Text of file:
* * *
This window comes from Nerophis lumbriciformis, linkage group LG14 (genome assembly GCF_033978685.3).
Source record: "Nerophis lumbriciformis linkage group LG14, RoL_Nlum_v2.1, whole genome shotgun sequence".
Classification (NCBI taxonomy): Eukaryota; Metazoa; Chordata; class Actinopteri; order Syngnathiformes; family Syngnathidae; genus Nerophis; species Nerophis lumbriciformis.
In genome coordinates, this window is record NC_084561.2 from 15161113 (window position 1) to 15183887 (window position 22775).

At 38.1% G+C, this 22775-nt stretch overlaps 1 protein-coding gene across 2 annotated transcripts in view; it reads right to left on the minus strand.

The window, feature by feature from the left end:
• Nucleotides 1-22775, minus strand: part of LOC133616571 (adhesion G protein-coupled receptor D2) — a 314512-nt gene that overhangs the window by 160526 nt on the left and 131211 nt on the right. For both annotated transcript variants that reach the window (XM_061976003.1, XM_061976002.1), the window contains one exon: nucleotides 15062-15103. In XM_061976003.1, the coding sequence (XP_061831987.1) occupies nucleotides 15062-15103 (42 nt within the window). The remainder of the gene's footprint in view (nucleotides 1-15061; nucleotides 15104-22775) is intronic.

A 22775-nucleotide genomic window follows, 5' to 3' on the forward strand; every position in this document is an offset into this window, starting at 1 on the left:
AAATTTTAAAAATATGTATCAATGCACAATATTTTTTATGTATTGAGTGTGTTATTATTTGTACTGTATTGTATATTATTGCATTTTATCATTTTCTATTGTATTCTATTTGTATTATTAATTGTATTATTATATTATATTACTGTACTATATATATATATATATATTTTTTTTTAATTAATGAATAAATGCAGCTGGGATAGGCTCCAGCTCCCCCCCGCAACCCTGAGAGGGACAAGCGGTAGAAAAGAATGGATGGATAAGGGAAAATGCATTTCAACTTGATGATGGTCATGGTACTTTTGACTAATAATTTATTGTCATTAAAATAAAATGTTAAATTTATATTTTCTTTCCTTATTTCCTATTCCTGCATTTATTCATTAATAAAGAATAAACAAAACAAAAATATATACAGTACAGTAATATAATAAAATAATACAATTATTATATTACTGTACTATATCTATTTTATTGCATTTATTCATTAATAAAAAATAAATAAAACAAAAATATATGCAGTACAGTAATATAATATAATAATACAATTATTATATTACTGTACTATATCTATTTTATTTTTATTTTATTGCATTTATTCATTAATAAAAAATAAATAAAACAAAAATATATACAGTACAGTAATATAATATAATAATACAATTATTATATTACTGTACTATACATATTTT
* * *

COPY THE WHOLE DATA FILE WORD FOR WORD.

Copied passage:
This window comes from Nerophis lumbriciformis, linkage group LG14 (genome assembly GCF_033978685.3).
Source record: "Nerophis lumbriciformis linkage group LG14, RoL_Nlum_v2.1, whole genome shotgun sequence".
Classification (NCBI taxonomy): Eukaryota; Metazoa; Chordata; class Actinopteri; order Syngnathiformes; family Syngnathidae; genus Nerophis; species Nerophis lumbriciformis.
In genome coordinates, this window is record NC_084561.2 from 15161113 (window position 1) to 15183887 (window position 22775).

At 38.1% G+C, this 22775-nt stretch overlaps 1 protein-coding gene across 2 annotated transcripts in view; it reads right to left on the minus strand.

The window, feature by feature from the left end:
• Nucleotides 1-22775, minus strand: part of LOC133616571 (adhesion G protein-coupled receptor D2) — a 314512-nt gene that overhangs the window by 160526 nt on the left and 131211 nt on the right. For both annotated transcript variants that reach the window (XM_061976003.1, XM_061976002.1), the window contains one exon: nucleotides 15062-15103. In XM_061976003.1, the coding sequence (XP_061831987.1) occupies nucleotides 15062-15103 (42 nt within the window). The remainder of the gene's footprint in view (nucleotides 1-15061; nucleotides 15104-22775) is intronic.

A 22775-nucleotide genomic window follows, 5' to 3' on the forward strand; every position in this document is an offset into this window, starting at 1 on the left:
AAATTTTAAAAATATGTATCAATGCACAATATTTTTTATGTATTGAGTGTGTTATTATTTGTACTGTATTGTATATTATTGCATTTTATCATTTTCTATTGTATTCTATTTGTATTATTAATTGTATTATTATATTATATTACTGTACTATATATATATATATATATTTTTTTTTAATTAATGAATAAATGCAGCTGGGATAGGCTCCAGCTCCCCCCCGCAACCCTGAGAGGGACAAGCGGTAGAAAAGAATGGATGGATAAGGGAAAATGCATTTCAACTTGATGATGGTCATGGTACTTTTGACTAATAATTTATTGTCATTAAAATAAAATGTTAAATTTATATTTTCTTTCCTTATTTCCTATTCCTGCATTTATTCATTAATAAAGAATAAACAAAACAAAAATATATACAGTACAGTAATATAATAAAATAATACAATTATTATATTACTGTACTATATCTATTTTATTGCATTTATTCATTAATAAAAAATAAATAAAACAAAAATATATGCAGTACAGTAATATAATATAATAATACAATTATTATATTACTGTACTATATCTATTTTATTTTTATTTTATTGCATTTATTCATTAATAAAAAATAAATAAAACAAAAATATATACAGTACAGTAATATAATATAATAATACAATTATTATATTACTGTACTATACATATTTT